Asthma poses no additional burden on COVID-19 patients
Asthma does not seem to worsen outcomes of the novel coronavirus disease (COVID-19) in patients under 65 years of age, regardless of comorbidities or obesity, a recent study has found.
Accessing electronic health records of 1,298 patients, aged ≤65 years, the researchers sought to determine the impacts of asthma, with diagnosis delivered in the preceding 5 years, on COVID-19 outcomes. Primary clinical endpoints included length of stay, intubation, and duration of ventilation. None of the patients had chronic obstructive pulmonary disease.
Of the participants, 12.6 percent (n=163) had an underlying asthma diagnosis. This group was generally similar to their counterparts who did not have asthma, except for having a significantly greater proportion of females (59 percent vs 39 percent; p<0.01) and obese participants (52 percent vs 39 percent; p<0.01).
Both groups were likewise statistically comparable in terms of outcomes. There were nine deaths in the asthma subgroup and 101 in the no-asthma arm. The resulting mortality rates, 6 percent and 9 percent, respectively, were not significantly different (p=0.18).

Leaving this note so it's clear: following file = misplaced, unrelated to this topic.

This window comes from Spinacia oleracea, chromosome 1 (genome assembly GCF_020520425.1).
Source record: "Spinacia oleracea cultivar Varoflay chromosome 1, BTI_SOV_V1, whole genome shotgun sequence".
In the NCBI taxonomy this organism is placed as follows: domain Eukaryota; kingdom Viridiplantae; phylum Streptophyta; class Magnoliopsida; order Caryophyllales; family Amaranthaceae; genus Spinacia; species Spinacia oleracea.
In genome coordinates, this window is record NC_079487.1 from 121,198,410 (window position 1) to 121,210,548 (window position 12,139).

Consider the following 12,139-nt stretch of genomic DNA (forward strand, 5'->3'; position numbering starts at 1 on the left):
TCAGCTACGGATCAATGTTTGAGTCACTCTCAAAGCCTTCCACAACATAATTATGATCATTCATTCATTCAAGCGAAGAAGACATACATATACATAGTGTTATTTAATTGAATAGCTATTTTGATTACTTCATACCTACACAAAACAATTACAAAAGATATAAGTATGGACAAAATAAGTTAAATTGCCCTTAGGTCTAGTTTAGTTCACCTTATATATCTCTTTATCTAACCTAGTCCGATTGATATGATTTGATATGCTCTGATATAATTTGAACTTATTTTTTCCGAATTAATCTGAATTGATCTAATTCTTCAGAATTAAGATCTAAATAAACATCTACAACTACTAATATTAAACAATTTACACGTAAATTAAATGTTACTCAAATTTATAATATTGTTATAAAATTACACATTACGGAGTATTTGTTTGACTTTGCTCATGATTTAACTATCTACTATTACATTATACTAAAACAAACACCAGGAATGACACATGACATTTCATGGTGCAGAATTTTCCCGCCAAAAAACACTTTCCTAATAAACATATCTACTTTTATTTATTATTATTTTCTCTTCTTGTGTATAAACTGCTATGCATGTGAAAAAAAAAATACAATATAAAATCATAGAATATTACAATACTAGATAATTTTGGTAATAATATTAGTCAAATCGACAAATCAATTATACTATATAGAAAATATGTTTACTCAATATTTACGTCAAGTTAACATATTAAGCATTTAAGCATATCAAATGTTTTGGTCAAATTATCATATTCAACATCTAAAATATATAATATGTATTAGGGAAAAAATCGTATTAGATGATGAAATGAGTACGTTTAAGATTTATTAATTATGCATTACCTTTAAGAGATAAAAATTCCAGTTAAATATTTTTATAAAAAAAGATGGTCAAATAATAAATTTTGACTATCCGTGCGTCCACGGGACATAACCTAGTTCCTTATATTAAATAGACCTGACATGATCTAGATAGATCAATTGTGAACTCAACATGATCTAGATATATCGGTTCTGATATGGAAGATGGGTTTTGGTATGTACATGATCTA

Similarly, the rates of intubation (21 percent vs 20 percent; p=0.92), tracheostomy (6 percent vs percent; p=1.00), and readmission (5 percent vs 5 percent; p=0.70) were comparable between asthmatic patients and controls. The same was true for the median length of hospital stay (6 vs 5 days; p=0.25).
Stratifying the patients according to age (<21, 21–39, and 40–65 years) did not yield meaningful changes in the principal results, such that outcomes remained comparable regardless of asthma status.
In contrast, the researchers reported important differences in laboratory results and medication. C-reactive protein, D-dimer, ferritin, and glucose levels were all suppressed in asthmatic patients, while the use of systemic steroids was higher.